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March 21, 2001 E-MAIL PRINT Bookmark and Share

Between the Lines: Selection Analysis

by Adam Wodon/Managing Editor

It seems as though a lot of lollipops were in order.

For the first time in memory, no newspaper writers or coaches ignorantly tore into the NCAA tournament selection process. According to the last BTL, that's deserving of a lollipop.

The NCAA itself doesn't really do a good job of publicizing or educating the public on the process, but us and our readers have taken the lead in that department. Nonetheless, every year, there's always lots of fans, many writers and even hockey coaches who disparage the selections without having a clue as to how they came about.

That inevitably leads to an annual diatribe against said purveyors of ignorance, imploring them to wake up and realize that the NCAA's selection process is a cut-and-dried objective one, and the Pairwise are based on that process.

Slowly but surely, it appears we have gotten to the point where at least the hockey people and media get it. Sure, they still may not know the intricacies of PWR, or understand what a "comparison" is and how it's derived, but they understand now, at the very least, that there is a system in place for choosing the field, and that PWR is essentially it.

A couple of Minnesota newspapers actually run the Pairwise now, in the weeks leading up to the tournament selection. This is huge progress.

You have also begun to hear people use the term "Pairwise" now in matter-of-fact terms.

For a number of years, there has been a certain contingent of coaches who understood that the Pairwise were more or less identical to the committee's process. Plugged-in coaches like Shawn Walsh and Don Lucia would pester the media for the latest "numbers" each year at the conference tournaments.

But a new era of understanding is upon us.

To wit, this year the WCHA — which at one time disregarded the thought of PWR — actually had three staffers host a press conference during the WCHA tournament to discuss the up-to-the-minute implications.

My favorite is this story, from the Hockey East tournament about a conversation with HEA media relations guy Noah Smith.

"Hey Noah, I'll see you in Worcester," said Jim Connelly.

"Well, actually I'm heading West to Grand Rapids," said Smith.

A surprised Connelly asked, "How the heck did you get sent out West?"

"I had the lowest Pairwise Ranking of all the SIDs in the tournament," said Smith.

The closest anyone came to butchering the implications of PWR this year was Omaha World-Herald writer Eric Olson. Following the end of the CCHA tournament, Olson was writing his Nebraska-Omaha post-mortem story. The Mavericks fell just short of making this year's NCAA tournament.

In his article, he is quick to point out the criteria that make up PWR, so it's clear he understands it to that extent. At the same time, from conversations we've had with UNO coach Mike Kemp, it's clear he knows the drill, too.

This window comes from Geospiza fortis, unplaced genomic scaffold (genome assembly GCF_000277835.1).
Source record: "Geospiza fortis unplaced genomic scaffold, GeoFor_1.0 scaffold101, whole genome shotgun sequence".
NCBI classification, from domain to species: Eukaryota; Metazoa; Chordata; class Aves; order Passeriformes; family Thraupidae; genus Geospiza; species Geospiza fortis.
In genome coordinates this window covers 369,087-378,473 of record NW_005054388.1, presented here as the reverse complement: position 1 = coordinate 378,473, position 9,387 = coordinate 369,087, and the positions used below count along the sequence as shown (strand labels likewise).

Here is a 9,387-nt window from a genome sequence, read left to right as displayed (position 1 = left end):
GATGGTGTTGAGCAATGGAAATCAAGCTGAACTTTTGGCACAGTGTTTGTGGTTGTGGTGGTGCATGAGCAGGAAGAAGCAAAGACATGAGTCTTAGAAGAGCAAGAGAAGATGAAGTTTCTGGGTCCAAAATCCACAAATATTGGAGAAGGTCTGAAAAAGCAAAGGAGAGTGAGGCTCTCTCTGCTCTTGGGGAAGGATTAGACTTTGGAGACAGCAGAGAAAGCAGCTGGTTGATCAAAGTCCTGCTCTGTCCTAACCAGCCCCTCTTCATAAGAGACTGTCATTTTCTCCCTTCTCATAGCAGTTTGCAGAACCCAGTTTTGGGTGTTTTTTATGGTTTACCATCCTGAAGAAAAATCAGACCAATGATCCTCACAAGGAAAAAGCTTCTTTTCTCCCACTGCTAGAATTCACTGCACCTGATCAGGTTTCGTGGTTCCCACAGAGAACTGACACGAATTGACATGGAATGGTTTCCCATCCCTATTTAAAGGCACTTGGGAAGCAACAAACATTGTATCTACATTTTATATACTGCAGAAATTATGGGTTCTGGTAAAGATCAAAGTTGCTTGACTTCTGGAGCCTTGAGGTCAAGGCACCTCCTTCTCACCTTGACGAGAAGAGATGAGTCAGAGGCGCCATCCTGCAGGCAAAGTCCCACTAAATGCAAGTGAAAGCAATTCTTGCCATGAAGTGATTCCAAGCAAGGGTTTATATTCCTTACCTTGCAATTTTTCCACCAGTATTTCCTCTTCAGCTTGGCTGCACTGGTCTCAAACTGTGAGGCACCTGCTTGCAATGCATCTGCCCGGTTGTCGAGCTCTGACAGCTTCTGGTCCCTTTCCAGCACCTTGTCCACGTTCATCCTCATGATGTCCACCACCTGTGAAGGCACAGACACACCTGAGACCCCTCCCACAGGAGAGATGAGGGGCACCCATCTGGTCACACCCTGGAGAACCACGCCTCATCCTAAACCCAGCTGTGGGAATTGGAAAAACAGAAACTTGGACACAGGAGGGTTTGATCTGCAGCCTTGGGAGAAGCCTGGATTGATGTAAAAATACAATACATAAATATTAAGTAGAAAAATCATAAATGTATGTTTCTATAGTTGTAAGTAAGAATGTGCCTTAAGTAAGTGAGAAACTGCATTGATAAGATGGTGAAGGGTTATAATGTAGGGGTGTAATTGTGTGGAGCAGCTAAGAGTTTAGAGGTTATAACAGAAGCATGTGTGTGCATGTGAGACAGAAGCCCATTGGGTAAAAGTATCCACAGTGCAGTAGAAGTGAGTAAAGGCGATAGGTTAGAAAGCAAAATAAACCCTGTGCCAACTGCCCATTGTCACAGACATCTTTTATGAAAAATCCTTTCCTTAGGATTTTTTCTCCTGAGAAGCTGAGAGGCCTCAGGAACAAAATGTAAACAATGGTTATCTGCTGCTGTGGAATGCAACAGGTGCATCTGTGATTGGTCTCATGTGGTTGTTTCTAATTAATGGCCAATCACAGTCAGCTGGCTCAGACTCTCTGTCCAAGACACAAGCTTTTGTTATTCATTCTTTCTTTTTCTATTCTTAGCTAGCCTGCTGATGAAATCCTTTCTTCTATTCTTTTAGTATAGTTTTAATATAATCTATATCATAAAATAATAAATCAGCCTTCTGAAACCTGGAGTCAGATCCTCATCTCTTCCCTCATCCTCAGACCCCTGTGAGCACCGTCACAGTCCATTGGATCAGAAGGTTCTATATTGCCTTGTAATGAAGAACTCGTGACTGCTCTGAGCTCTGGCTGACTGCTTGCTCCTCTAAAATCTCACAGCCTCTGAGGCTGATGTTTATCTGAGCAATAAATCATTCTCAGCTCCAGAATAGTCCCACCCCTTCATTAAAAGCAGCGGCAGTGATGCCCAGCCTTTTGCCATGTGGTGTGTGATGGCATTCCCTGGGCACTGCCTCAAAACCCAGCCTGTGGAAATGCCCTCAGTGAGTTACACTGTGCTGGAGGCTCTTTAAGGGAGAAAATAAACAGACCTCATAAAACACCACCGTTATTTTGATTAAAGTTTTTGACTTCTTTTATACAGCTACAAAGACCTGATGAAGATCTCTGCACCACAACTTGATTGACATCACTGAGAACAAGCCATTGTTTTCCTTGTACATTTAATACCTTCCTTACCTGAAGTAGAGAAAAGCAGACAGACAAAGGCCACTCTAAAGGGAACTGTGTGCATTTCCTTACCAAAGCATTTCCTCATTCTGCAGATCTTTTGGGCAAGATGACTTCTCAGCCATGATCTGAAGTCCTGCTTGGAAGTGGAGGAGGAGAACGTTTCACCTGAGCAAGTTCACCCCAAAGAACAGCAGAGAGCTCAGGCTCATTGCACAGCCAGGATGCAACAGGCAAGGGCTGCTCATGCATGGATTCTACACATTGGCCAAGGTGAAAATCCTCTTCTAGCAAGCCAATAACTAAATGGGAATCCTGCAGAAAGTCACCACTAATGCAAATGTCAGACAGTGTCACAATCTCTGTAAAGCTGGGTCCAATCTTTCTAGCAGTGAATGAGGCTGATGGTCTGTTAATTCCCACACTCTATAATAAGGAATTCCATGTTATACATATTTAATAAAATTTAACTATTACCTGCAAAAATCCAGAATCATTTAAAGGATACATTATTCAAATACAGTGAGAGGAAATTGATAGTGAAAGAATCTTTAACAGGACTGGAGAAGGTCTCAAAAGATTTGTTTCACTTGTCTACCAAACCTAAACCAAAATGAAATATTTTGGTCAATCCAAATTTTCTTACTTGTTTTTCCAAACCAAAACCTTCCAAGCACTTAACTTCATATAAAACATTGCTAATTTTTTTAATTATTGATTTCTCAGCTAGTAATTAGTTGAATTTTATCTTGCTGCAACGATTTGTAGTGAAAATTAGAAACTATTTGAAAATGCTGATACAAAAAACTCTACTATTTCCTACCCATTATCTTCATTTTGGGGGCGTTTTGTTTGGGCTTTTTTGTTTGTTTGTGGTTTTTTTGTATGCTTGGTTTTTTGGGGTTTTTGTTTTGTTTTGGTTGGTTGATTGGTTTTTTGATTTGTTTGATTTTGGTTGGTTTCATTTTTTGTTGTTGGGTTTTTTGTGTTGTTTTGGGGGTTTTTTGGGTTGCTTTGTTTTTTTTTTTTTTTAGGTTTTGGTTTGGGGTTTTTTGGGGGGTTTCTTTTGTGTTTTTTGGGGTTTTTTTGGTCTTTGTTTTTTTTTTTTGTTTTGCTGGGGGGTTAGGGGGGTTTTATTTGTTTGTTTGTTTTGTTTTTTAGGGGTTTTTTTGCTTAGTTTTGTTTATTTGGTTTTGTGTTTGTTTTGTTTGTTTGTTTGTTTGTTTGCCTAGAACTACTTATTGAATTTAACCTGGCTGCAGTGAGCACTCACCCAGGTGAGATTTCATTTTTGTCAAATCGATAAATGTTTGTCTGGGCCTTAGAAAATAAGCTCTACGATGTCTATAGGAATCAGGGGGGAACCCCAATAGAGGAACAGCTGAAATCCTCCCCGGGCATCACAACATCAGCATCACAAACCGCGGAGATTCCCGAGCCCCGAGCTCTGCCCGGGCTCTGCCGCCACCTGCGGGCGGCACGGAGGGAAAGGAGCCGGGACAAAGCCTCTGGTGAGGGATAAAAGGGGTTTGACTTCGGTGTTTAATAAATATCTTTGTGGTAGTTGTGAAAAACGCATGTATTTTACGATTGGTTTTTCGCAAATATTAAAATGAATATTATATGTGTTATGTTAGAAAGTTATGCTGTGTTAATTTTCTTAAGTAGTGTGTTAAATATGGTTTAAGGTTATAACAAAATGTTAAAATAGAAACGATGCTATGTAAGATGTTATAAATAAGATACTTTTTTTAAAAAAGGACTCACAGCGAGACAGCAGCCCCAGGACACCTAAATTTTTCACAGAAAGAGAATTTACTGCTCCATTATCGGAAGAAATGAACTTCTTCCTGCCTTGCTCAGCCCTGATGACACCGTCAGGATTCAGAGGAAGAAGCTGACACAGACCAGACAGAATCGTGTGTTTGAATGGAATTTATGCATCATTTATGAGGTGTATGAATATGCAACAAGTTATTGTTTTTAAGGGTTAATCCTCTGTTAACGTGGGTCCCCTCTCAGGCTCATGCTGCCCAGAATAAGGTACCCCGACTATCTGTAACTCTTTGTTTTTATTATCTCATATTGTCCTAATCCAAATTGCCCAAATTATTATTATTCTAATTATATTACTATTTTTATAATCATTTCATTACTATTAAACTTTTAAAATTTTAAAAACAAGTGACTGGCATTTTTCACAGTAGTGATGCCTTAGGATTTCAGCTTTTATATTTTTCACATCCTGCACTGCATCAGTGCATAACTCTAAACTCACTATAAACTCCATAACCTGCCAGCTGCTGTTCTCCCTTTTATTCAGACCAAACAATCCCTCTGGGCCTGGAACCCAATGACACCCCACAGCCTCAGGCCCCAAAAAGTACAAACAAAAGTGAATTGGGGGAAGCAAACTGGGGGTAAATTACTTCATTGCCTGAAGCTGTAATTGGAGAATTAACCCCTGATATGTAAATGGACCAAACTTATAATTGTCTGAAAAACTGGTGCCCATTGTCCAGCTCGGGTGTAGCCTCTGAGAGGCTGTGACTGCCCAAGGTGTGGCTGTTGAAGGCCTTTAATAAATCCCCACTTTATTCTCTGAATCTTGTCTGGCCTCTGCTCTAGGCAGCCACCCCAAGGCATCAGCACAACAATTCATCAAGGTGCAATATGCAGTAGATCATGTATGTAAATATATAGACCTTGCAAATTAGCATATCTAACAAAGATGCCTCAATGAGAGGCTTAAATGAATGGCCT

Yet, Olson's article went about juxtaposing Kemp's comments in a way that made it seem like he was complaining over not getting into the tournament.

He writes:


Five WCHA teams were awarded bids, and two Metro Atlantic Athletic Conference teams ranked ahead of UNO in the Pairwise.

Such an outcome, Kemp said, indicates a problem with the system, particularly in determining strength of conferences.

"There's so little inter-conference play that there's not an opportunity to get a real good reading," Kemp said. "So you're going to have disparity in RPI (ratings percentage index) that makes it less of an accurate reflection."

Mercyhurst received an automatic bid by winning the MAAC, a 3-year-old league with a hockey scholarship limit of 11 — seven under the maximum. This is the first year the lightly-regarded MAAC received an automatic bid, and Kemp grudgingly accepted Mercyhurst's bid because the rules were in place.

But Kemp said it doesn't make sense that a team such as MAAC runner-up Quinnipiac, according to the Pairwise, was in line for an at-large bid ahead of UNO. Quinnipiac did not receive one.

Now, we're pretty sure Kemp realizes the situation here. There's no way Quinnipiac would have actually received a bid ahead of UNO. The committee would have upheld its right to eliminate a team based on its conference's RPI.

But the article made it seem like Kemp was complaining, when, in reality, I believe he was just pointing out the flaws in the PairWise system.

Of course, we all know this. It's no secret. Everyone from fans to committee members knows PWR does not accurately rank MAAC teams.

So, there are still misunderstandings. You see evidence of that if you read message boards on other sites, or when we get letters from new readers.

But, we've come a long way.

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